We covered our bodies in blankets, in the shadows of each other, not wanting to admit feelings, that may have bloomed from an excess of drinking jack and smoking *****. We met each other in January, and you offered me a glass of red wine. I drank it and floated in your eyes, like laying in a bathtub full of warm water, just soaking in the heat. You played me your cello, gliding the bow across the strings, chuckling lightly when you made a mistake with your fingers. Maybe this isn’t love, maybe this is infatuation, and maybe I shouldn’t get ****** up when I’m hanging out with you. Because the moment I reveal how I truly feel about you, is the moment you can choose whether to hold onto my hand tighter, or push me away. Distance—a total of three months—made me contemplate our status together. I guess I never felt I was really good enough for you, and that’s what made me try that much harder to impress you. I thought impressing you, would drive you towards me. However, it’s not January anymore, it’s November, and my feelings for you still haven’t changed. I’ve waited for you, staring at my phone, hoping it would blink with a text. Last night, I’ll always remember. When the text popped up on my phone, I almost drove my car into the median. I shouldn’t be texting and driving. Maybe I shouldn’t be drinking and writing. I love how you poke your fingers up my nose, and laugh, and how you don’t mind when I do the same. I don’t know how to describe it, but when your body is pressed up against mine, I feel less dead inside. You make me feel happy. I wished I didn’t snore, so that I could lay next to you all night, without waking you up. Let’s agree not to argue, let’s agree not to fight. I don’t know how much longer you’ll be living in the city. And I’m not going to prevent you from getting on the next stop to your journey. Sometimes, I don’t know why I waited for you in the first place. But I’m sitting in this chair, smokes in hand, and I have this window to look out at. And I’m looking into the distance and realizing you’re not so far from me this time. You could be right; usually you’re always right. But I hope you’re wrong this time, I really do. I can’t promise you that I’ll never have feelings for you. It’s the way you look at me, as though you can see through my ******* and my façade, and still allow me to be vulnerable. And don’t even get me started on the kissing; because, when we touch lips, I feel we have enough electricity to recover the beat back into a resting heart. This is all still so surreal for me. Last night, didn’t feel normal. It felt better than normal. Just let it happen, you told me under your breath. I’m probably too honest with you. But at least you know how I feel.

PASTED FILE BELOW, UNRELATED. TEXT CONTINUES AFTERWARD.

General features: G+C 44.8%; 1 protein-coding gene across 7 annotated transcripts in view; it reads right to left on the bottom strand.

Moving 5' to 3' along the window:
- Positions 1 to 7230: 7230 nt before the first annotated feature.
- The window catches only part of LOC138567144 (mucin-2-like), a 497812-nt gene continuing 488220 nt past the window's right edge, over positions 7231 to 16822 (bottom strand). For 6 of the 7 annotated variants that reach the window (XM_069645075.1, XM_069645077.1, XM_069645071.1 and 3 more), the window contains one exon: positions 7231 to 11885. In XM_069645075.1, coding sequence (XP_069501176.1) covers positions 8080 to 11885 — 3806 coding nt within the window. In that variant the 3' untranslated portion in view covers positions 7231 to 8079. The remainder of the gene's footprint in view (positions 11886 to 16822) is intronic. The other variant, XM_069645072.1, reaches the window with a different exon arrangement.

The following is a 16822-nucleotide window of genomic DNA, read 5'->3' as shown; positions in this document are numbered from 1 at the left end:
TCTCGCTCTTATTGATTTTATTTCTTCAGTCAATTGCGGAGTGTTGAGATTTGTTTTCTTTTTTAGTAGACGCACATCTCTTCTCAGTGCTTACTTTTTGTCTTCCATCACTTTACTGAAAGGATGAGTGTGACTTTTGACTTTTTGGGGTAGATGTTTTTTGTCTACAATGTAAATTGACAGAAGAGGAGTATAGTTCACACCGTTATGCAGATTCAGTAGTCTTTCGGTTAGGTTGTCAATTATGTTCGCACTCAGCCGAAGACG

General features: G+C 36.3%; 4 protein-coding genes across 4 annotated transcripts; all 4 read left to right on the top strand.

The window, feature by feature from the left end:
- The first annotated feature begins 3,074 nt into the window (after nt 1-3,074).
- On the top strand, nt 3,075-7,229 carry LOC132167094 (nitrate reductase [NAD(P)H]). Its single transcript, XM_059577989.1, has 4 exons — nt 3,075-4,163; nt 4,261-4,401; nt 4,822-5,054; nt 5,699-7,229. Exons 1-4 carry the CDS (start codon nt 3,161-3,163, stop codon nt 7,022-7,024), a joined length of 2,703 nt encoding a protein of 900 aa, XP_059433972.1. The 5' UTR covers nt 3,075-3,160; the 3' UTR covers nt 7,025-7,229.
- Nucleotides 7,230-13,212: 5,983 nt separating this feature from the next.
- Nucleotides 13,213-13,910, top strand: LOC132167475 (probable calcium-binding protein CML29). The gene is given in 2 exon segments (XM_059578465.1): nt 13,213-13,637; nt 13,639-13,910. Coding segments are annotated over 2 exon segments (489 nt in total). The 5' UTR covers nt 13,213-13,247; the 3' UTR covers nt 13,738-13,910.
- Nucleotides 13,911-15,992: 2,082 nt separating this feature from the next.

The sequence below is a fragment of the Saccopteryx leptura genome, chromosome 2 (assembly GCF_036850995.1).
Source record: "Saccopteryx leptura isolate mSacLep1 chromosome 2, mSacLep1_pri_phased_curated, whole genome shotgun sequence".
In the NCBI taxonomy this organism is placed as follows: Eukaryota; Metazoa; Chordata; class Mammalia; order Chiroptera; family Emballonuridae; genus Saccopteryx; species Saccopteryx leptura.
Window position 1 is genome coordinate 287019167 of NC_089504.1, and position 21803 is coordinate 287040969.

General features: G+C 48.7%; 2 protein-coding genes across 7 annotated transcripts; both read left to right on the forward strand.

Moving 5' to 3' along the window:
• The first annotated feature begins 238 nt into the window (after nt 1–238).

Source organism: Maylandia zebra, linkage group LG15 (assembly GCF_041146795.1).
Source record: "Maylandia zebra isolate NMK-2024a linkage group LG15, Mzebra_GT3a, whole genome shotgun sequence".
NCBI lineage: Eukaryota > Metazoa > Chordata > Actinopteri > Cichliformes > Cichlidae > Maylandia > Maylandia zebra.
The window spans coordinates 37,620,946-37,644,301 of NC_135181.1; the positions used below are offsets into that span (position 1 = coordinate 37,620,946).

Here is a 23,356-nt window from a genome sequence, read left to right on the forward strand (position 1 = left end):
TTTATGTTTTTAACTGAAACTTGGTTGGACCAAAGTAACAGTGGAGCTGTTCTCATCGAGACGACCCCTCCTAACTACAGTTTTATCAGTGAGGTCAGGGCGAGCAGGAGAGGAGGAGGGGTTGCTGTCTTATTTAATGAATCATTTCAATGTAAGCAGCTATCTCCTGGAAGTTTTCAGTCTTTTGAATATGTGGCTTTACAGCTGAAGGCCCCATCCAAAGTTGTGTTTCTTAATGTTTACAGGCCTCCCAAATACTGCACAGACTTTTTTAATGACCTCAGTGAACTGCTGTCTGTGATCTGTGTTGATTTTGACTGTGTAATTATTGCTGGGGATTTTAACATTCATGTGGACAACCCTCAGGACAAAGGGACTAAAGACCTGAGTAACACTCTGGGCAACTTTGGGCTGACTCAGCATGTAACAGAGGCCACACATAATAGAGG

Andrew T Jul 2017